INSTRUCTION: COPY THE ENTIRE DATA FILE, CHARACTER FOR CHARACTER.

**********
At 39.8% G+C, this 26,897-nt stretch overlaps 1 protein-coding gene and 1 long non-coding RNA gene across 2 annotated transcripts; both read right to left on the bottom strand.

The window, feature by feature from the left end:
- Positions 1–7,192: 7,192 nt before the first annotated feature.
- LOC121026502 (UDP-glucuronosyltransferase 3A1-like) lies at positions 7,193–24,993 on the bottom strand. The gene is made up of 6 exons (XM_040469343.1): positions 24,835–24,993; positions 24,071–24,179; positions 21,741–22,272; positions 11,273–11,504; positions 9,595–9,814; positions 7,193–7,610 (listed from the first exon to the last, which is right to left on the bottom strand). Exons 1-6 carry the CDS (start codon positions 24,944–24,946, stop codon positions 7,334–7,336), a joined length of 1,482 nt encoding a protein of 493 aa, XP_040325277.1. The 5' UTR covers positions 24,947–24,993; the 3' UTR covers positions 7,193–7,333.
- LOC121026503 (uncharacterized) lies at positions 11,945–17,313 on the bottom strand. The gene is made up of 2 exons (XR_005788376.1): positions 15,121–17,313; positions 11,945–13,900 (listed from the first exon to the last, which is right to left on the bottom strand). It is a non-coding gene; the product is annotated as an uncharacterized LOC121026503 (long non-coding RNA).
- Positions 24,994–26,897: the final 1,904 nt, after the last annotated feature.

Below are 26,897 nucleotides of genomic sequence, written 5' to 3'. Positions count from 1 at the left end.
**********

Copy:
At 39.8% G+C, this 26,897-nt stretch overlaps 1 protein-coding gene and 1 long non-coding RNA gene across 2 annotated transcripts; both read right to left on the bottom strand.

The window, feature by feature from the left end:
- Positions 1–7,192: 7,192 nt before the first annotated feature.
- LOC121026502 (UDP-glucuronosyltransferase 3A1-like) lies at positions 7,193–24,993 on the bottom strand. The gene is made up of 6 exons (XM_040469343.1): positions 24,835–24,993; positions 24,071–24,179; positions 21,741–22,272; positions 11,273–11,504; positions 9,595–9,814; positions 7,193–7,610 (listed from the first exon to the last, which is right to left on the bottom strand). Exons 1-6 carry the CDS (start codon positions 24,944–24,946, stop codon positions 7,334–7,336), a joined length of 1,482 nt encoding a protein of 493 aa, XP_040325277.1. The 5' UTR covers positions 24,947–24,993; the 3' UTR covers positions 7,193–7,333.
- LOC121026503 (uncharacterized) lies at positions 11,945–17,313 on the bottom strand. The gene is made up of 2 exons (XR_005788376.1): positions 15,121–17,313; positions 11,945–13,900 (listed from the first exon to the last, which is right to left on the bottom strand). It is a non-coding gene; the product is annotated as an uncharacterized LOC121026503 (long non-coding RNA).
- Positions 24,994–26,897: the final 1,904 nt, after the last annotated feature.

Below are 26,897 nucleotides of genomic sequence, written 5' to 3'. Positions count from 1 at the left end.